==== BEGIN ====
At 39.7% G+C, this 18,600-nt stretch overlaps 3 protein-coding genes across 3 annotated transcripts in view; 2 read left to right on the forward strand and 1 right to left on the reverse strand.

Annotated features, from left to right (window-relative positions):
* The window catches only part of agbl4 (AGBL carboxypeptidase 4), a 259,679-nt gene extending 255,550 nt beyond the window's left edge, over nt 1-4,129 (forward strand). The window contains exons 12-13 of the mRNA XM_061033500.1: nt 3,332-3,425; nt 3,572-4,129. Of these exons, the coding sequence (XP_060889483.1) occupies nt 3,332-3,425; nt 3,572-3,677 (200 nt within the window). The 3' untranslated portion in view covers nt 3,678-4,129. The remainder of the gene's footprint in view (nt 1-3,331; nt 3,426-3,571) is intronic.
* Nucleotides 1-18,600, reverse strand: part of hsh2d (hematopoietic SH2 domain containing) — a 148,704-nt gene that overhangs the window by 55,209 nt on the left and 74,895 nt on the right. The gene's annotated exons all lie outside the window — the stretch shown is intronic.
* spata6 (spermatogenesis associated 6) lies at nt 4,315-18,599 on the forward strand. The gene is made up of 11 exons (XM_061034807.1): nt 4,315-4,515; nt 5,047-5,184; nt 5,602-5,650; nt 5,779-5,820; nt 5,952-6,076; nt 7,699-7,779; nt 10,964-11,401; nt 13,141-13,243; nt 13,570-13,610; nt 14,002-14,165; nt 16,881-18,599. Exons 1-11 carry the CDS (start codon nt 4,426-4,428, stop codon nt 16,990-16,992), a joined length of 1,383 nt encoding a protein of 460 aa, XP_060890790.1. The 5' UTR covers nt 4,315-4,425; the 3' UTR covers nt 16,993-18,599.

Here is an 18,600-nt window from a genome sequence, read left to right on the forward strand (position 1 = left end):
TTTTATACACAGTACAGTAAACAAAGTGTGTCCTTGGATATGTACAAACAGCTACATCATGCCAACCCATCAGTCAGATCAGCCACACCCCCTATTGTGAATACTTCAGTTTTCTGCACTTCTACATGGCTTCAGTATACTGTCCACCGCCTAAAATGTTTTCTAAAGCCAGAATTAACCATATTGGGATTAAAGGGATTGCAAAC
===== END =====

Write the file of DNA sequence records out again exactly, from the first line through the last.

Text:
At 39.7% G+C, this 18,600-nt stretch overlaps 3 protein-coding genes across 3 annotated transcripts in view; 2 read left to right on the forward strand and 1 right to left on the reverse strand.

Annotated features, from left to right (window-relative positions):
* The window catches only part of agbl4 (AGBL carboxypeptidase 4), a 259,679-nt gene extending 255,550 nt beyond the window's left edge, over nt 1-4,129 (forward strand). The window contains exons 12-13 of the mRNA XM_061033500.1: nt 3,332-3,425; nt 3,572-4,129. Of these exons, the coding sequence (XP_060889483.1) occupies nt 3,332-3,425; nt 3,572-3,677 (200 nt within the window). The 3' untranslated portion in view covers nt 3,678-4,129. The remainder of the gene's footprint in view (nt 1-3,331; nt 3,426-3,571) is intronic.
* Nucleotides 1-18,600, reverse strand: part of hsh2d (hematopoietic SH2 domain containing) — a 148,704-nt gene that overhangs the window by 55,209 nt on the left and 74,895 nt on the right. The gene's annotated exons all lie outside the window — the stretch shown is intronic.
* spata6 (spermatogenesis associated 6) lies at nt 4,315-18,599 on the forward strand. The gene is made up of 11 exons (XM_061034807.1): nt 4,315-4,515; nt 5,047-5,184; nt 5,602-5,650; nt 5,779-5,820; nt 5,952-6,076; nt 7,699-7,779; nt 10,964-11,401; nt 13,141-13,243; nt 13,570-13,610; nt 14,002-14,165; nt 16,881-18,599. Exons 1-11 carry the CDS (start codon nt 4,426-4,428, stop codon nt 16,990-16,992), a joined length of 1,383 nt encoding a protein of 460 aa, XP_060890790.1. The 5' UTR covers nt 4,315-4,425; the 3' UTR covers nt 16,993-18,599.

Here is an 18,600-nt window from a genome sequence, read left to right on the forward strand (position 1 = left end):
TTTTATACACAGTACAGTAAACAAAGTGTGTCCTTGGATATGTACAAACAGCTACATCATGCCAACCCATCAGTCAGATCAGCCACACCCCCTATTGTGAATACTTCAGTTTTCTGCACTTCTACATGGCTTCAGTATACTGTCCACCGCCTAAAATGTTTTCTAAAGCCAGAATTAACCATATTGGGATTAAAGGGATTGCAAAC